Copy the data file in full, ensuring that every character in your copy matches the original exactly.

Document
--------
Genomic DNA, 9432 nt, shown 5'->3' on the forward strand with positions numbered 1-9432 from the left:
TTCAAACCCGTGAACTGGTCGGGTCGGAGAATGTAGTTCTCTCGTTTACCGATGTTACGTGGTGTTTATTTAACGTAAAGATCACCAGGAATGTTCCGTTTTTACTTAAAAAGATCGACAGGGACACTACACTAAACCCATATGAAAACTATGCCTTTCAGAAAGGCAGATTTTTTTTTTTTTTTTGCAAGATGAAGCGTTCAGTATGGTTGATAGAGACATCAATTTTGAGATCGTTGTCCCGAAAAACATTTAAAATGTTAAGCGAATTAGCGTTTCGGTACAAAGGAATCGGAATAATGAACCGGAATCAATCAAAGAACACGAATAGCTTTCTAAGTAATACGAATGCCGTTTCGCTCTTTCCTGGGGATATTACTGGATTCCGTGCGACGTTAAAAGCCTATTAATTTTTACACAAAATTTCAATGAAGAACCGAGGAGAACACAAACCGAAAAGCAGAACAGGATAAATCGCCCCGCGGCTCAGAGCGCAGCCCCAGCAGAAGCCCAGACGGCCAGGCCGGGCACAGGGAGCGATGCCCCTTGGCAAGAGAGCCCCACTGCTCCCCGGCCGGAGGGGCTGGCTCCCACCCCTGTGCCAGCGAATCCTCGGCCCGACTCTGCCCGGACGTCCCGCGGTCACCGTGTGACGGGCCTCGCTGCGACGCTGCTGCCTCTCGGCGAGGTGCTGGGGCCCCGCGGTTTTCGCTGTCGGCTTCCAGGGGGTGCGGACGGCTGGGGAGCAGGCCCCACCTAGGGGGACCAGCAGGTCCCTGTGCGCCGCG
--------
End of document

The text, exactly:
Genomic DNA, 9432 nt, shown 5'->3' on the forward strand with positions numbered 1-9432 from the left:
TTCAAACCCGTGAACTGGTCGGGTCGGAGAATGTAGTTCTCTCGTTTACCGATGTTACGTGGTGTTTATTTAACGTAAAGATCACCAGGAATGTTCCGTTTTTACTTAAAAAGATCGACAGGGACACTACACTAAACCCATATGAAAACTATGCCTTTCAGAAAGGCAGATTTTTTTTTTTTTTTTGCAAGATGAAGCGTTCAGTATGGTTGATAGAGACATCAATTTTGAGATCGTTGTCCCGAAAAACATTTAAAATGTTAAGCGAATTAGCGTTTCGGTACAAAGGAATCGGAATAATGAACCGGAATCAATCAAAGAACACGAATAGCTTTCTAAGTAATACGAATGCCGTTTCGCTCTTTCCTGGGGATATTACTGGATTCCGTGCGACGTTAAAAGCCTATTAATTTTTACACAAAATTTCAATGAAGAACCGAGGAGAACACAAACCGAAAAGCAGAACAGGATAAATCGCCCCGCGGCTCAGAGCGCAGCCCCAGCAGAAGCCCAGACGGCCAGGCCGGGCACAGGGAGCGATGCCCCTTGGCAAGAGAGCCCCACTGCTCCCCGGCCGGAGGGGCTGGCTCCCACCCCTGTGCCAGCGAATCCTCGGCCCGACTCTGCCCGGACGTCCCGCGGTCACCGTGTGACGGGCCTCGCTGCGACGCTGCTGCCTCTCGGCGAGGTGCTGGGGCCCCGCGGTTTTCGCTGTCGGCTTCCAGGGGGTGCGGACGGCTGGGGAGCAGGCCCCACCTAGGGGGACCAGCAGGTCCCTGTGCGCCGCG